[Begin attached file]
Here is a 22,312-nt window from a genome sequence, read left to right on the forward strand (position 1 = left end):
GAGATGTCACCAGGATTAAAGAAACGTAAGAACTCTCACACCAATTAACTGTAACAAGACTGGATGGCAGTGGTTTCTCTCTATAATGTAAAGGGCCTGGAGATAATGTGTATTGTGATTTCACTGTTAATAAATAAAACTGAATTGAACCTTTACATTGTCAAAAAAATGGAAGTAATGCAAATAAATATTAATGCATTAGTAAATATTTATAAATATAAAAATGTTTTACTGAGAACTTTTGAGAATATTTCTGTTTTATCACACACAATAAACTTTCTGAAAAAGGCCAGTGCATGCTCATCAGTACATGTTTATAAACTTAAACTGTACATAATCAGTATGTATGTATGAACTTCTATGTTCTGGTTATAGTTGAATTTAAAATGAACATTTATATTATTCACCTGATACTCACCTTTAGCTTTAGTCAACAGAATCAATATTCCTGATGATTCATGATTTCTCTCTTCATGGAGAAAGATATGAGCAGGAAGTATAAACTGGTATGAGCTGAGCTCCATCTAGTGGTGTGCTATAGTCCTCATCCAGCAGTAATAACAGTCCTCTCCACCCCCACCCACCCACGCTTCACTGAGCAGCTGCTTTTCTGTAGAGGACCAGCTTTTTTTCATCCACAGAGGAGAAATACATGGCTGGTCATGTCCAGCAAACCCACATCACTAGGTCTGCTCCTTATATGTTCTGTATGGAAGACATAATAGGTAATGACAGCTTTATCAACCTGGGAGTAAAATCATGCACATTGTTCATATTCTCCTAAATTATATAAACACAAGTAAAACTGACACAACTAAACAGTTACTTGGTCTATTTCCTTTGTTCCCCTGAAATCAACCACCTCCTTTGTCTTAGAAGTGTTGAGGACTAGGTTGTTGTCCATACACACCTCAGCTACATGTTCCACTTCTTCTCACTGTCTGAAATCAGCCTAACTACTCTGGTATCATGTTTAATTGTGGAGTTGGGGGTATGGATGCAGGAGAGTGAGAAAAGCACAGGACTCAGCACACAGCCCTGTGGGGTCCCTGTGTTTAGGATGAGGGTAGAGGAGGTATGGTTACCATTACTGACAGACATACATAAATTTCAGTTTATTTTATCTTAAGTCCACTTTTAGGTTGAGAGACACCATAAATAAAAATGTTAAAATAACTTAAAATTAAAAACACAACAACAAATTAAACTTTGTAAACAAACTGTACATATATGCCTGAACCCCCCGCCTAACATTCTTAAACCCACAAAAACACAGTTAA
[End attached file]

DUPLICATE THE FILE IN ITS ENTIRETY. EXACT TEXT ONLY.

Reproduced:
Here is a 22,312-nt window from a genome sequence, read left to right on the forward strand (position 1 = left end):
GAGATGTCACCAGGATTAAAGAAACGTAAGAACTCTCACACCAATTAACTGTAACAAGACTGGATGGCAGTGGTTTCTCTCTATAATGTAAAGGGCCTGGAGATAATGTGTATTGTGATTTCACTGTTAATAAATAAAACTGAATTGAACCTTTACATTGTCAAAAAAATGGAAGTAATGCAAATAAATATTAATGCATTAGTAAATATTTATAAATATAAAAATGTTTTACTGAGAACTTTTGAGAATATTTCTGTTTTATCACACACAATAAACTTTCTGAAAAAGGCCAGTGCATGCTCATCAGTACATGTTTATAAACTTAAACTGTACATAATCAGTATGTATGTATGAACTTCTATGTTCTGGTTATAGTTGAATTTAAAATGAACATTTATATTATTCACCTGATACTCACCTTTAGCTTTAGTCAACAGAATCAATATTCCTGATGATTCATGATTTCTCTCTTCATGGAGAAAGATATGAGCAGGAAGTATAAACTGGTATGAGCTGAGCTCCATCTAGTGGTGTGCTATAGTCCTCATCCAGCAGTAATAACAGTCCTCTCCACCCCCACCCACCCACGCTTCACTGAGCAGCTGCTTTTCTGTAGAGGACCAGCTTTTTTTCATCCACAGAGGAGAAATACATGGCTGGTCATGTCCAGCAAACCCACATCACTAGGTCTGCTCCTTATATGTTCTGTATGGAAGACATAATAGGTAATGACAGCTTTATCAACCTGGGAGTAAAATCATGCACATTGTTCATATTCTCCTAAATTATATAAACACAAGTAAAACTGACACAACTAAACAGTTACTTGGTCTATTTCCTTTGTTCCCCTGAAATCAACCACCTCCTTTGTCTTAGAAGTGTTGAGGACTAGGTTGTTGTCCATACACACCTCAGCTACATGTTCCACTTCTTCTCACTGTCTGAAATCAGCCTAACTACTCTGGTATCATGTTTAATTGTGGAGTTGGGGGTATGGATGCAGGAGAGTGAGAAAAGCACAGGACTCAGCACACAGCCCTGTGGGGTCCCTGTGTTTAGGATGAGGGTAGAGGAGGTATGGTTACCATTACTGACAGACATACATAAATTTCAGTTTATTTTATCTTAAGTCCACTTTTAGGTTGAGAGACACCATAAATAAAAATGTTAAAATAACTTAAAATTAAAAACACAACAACAAATTAAACTTTGTAAACAAACTGTACATATATGCCTGAACCCCCCGCCTAACATTCTTAAACCCACAAAAACACAGTTAA